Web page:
“There is a critical shortage of rheumatologists in the country, and South/South West Hospital Group is the worst.… the waiting lists are impacted by the general medicine influence, that hasn’t improved…

“And then we have a bunch of really motivated nurses in clinical nurse specialist (CNS) and advanced nurse practitioner (ANP) posts, they have no administrative support, and they are keen to point that out, and if they had administrative support at CNS and ANP level, all the work would be nursing rather than being their own secretaries. So there are a few issues.”

General medicine commitment

“Locally, we have got somebody to help us with our general medicine for the next six months, so that is a minor win. But to get any sort of decent resources is a struggle, whereas if you were in industry and you were the most expensively-paid person, then they wouldn’t have you doing your own secretarial work, booking your own clinics and trying to sort your own waiting lists; they would be facilitating you, but here and elsewhere in the country, they don’t.”

In hospitals where rheumatologists do not have a general medicine commitment, the waiting time to access a rheumatology specialist is much shorter, according to Dr Harney.

“In Sligo, Leitrim, Donegal, it is 12 weeks because they have taken them off general medicine — it is that simple.”

Meanwhile, Dr Harney also wished to highlight the positive approach of Arthritis Ireland in respect of promoting patient exercise.

“Some patients are afraid to move, and movement is good, in general, for lots of reasons,” she underlined.

President profile — Dr Sinéad Harney

Current President of the ISR, Dr Sinéad Harney, took over this position in 2018 following the completion of Dr Sandy Fraser’s term.

Dr Harney is a graduate of NUI Galway and undertook her specialist training in rheumatology and general medicine in Dublin.

She completed her training in Oxford in 2005  and was awarded a DPhil by thesis titled ‘Major Histocompatibility Genetics of Rheumatoid Arthritis’. Dr Harney was appointed to a consultant rheumatologist post in Cork University Hospital in 2005  and has worked there since. She completed a Masters in Sports and Exercise Medicine in University College Cork in 2007.

Dr Harney’s research interests include the genetics of inflammatory arthritis and occult cardiovascular disease in rheumatoid arthritis and she has over 90 publications. She is a board member of the therapeutic use exemption (TUE) committee of the Irish Sports Council.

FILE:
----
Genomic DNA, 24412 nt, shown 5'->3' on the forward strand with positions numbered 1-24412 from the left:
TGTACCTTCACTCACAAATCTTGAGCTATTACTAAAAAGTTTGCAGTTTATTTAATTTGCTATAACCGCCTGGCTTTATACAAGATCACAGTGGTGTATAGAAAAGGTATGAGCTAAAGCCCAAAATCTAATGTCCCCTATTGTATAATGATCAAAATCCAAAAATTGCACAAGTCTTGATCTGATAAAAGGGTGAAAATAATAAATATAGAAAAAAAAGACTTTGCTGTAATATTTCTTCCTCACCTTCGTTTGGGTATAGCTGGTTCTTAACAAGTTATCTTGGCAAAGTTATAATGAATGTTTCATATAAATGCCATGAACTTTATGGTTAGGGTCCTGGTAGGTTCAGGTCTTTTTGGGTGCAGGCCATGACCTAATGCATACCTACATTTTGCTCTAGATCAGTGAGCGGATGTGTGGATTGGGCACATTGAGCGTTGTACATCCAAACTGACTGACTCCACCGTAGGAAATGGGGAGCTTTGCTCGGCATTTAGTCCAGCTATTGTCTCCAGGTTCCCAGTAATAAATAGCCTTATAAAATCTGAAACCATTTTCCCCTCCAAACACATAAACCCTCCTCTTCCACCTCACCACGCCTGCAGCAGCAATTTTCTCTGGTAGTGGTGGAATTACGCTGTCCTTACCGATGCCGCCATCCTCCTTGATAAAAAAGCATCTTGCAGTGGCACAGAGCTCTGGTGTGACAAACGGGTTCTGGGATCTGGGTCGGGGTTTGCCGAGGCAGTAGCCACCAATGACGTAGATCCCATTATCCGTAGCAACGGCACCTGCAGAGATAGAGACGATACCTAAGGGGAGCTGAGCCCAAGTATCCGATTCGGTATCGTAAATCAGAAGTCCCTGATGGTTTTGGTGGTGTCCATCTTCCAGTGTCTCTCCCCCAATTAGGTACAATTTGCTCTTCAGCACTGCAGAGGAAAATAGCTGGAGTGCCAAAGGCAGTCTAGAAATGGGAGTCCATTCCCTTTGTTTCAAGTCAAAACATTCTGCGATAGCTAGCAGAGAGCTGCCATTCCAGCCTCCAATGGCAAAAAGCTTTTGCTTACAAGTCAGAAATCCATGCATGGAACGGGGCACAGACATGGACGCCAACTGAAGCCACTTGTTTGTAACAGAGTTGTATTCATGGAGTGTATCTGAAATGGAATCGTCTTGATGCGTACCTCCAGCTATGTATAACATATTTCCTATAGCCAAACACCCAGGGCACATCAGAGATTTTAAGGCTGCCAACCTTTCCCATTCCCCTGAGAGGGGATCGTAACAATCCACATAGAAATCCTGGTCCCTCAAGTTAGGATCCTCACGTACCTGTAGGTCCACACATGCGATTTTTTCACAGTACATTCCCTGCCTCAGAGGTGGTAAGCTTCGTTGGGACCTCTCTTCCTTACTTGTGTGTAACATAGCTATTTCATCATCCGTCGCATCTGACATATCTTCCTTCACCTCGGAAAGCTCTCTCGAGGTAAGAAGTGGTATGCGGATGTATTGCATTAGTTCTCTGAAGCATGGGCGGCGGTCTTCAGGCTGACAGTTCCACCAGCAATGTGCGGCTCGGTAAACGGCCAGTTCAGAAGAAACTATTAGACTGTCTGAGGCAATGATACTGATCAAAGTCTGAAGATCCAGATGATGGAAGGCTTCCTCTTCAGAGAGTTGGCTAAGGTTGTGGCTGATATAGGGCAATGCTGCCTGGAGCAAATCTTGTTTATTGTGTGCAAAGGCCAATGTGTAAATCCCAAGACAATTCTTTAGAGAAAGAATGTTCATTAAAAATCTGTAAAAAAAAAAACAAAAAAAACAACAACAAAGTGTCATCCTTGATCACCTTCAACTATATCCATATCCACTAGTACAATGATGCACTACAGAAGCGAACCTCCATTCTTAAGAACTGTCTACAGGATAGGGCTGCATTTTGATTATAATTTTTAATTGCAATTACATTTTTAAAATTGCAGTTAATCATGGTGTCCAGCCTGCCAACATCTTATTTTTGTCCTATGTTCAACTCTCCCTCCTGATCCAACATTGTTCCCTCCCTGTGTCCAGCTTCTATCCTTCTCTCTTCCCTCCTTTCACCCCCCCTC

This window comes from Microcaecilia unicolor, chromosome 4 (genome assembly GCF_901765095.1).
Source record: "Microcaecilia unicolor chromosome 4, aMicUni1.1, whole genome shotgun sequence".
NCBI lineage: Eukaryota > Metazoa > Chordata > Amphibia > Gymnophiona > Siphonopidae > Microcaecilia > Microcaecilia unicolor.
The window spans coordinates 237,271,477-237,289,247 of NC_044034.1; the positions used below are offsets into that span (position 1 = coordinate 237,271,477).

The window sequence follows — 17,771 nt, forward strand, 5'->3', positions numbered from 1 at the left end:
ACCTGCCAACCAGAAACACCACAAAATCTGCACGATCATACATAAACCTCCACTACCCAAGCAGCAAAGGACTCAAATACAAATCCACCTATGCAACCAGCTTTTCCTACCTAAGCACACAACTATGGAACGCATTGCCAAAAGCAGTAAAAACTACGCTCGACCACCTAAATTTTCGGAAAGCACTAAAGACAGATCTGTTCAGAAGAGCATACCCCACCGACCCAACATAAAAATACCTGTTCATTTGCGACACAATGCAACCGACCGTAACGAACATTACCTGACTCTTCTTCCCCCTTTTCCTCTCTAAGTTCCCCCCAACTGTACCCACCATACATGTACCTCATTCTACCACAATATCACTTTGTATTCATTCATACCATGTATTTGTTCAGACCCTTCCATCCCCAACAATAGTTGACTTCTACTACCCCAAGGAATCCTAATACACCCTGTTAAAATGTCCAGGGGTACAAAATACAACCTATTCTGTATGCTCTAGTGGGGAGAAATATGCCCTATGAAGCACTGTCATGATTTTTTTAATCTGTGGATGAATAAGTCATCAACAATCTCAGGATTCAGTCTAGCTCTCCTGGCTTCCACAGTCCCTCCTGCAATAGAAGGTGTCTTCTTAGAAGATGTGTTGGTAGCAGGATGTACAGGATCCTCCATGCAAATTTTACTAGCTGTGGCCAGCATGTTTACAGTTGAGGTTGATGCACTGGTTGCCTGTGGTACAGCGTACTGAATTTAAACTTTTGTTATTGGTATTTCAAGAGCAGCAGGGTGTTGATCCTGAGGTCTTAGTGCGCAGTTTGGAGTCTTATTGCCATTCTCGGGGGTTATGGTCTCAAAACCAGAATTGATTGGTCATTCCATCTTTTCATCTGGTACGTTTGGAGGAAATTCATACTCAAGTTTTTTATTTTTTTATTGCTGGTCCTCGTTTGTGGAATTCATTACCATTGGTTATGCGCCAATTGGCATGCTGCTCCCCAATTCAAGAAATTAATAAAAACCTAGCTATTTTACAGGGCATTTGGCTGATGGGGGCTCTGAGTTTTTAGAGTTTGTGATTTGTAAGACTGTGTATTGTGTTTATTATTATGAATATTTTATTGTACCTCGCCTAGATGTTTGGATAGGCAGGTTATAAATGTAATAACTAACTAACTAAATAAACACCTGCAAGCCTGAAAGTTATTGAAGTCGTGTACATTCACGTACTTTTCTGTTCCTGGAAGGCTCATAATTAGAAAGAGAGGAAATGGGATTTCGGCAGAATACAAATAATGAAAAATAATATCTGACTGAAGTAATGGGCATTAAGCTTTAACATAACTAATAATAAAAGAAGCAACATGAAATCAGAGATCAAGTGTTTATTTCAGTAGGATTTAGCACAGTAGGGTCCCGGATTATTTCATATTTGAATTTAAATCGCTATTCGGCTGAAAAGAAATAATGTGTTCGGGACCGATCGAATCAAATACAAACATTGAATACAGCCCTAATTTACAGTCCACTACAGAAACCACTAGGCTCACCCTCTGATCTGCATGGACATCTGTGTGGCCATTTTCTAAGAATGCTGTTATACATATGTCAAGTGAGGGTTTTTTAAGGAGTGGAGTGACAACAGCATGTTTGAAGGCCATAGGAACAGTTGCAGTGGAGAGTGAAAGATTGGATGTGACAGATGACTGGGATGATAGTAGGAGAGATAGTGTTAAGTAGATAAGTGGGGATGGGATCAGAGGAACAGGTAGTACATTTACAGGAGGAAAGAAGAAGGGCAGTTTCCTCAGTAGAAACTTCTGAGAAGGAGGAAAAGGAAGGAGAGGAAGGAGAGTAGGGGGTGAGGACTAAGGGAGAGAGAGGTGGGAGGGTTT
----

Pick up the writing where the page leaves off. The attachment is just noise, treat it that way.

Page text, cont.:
The Cork-based rheumatologist has been active in highlighting the shortage of consultants in her own and other specialties, recently writing an article for the Echo newspaper which stated that Ireland has the lowest number of medical specialists in the EU per 1,000 population, with half or less than the EU average in many specialties.

About the ISR

The Irish Society for Rheumatology (ISR) is an organisation of approximately 150 members with specialist training in rheumatology. Members include consultants, trainees, scientists and researchers. The society has members based in the Republic of Ireland, Northern Ireland, the rest of the UK and some further afield.

The society’s main functions include organising and hosting regular platforms and conferences allowing members to present clinical and scientific material. It holds two key meetings in spring and autumn of each year.

The ISR also promotes ongoing education and training in rheumatology at all levels and in particular in the postgraduate areas of professional training and higher medical training.

International links are maintained and developed to assist with the flow of information in the field. Currently, the society enjoys links with the American College for Rheumatology (ACR), British Society for Rheumatology (BSR) and the European League Against Rheumatism (EULAR).

The society welcomes new members working in the area for rheumatology or associated research fields, including consultants, SpRs, medical scientists and researchers.

New members should be established active practitioners, trainees or investigators in the field of rheumatology. Membership is granted to suitable applicants who make an appropriate application, which is then presented to the board for acceptance.

More information is available at www.isr.ie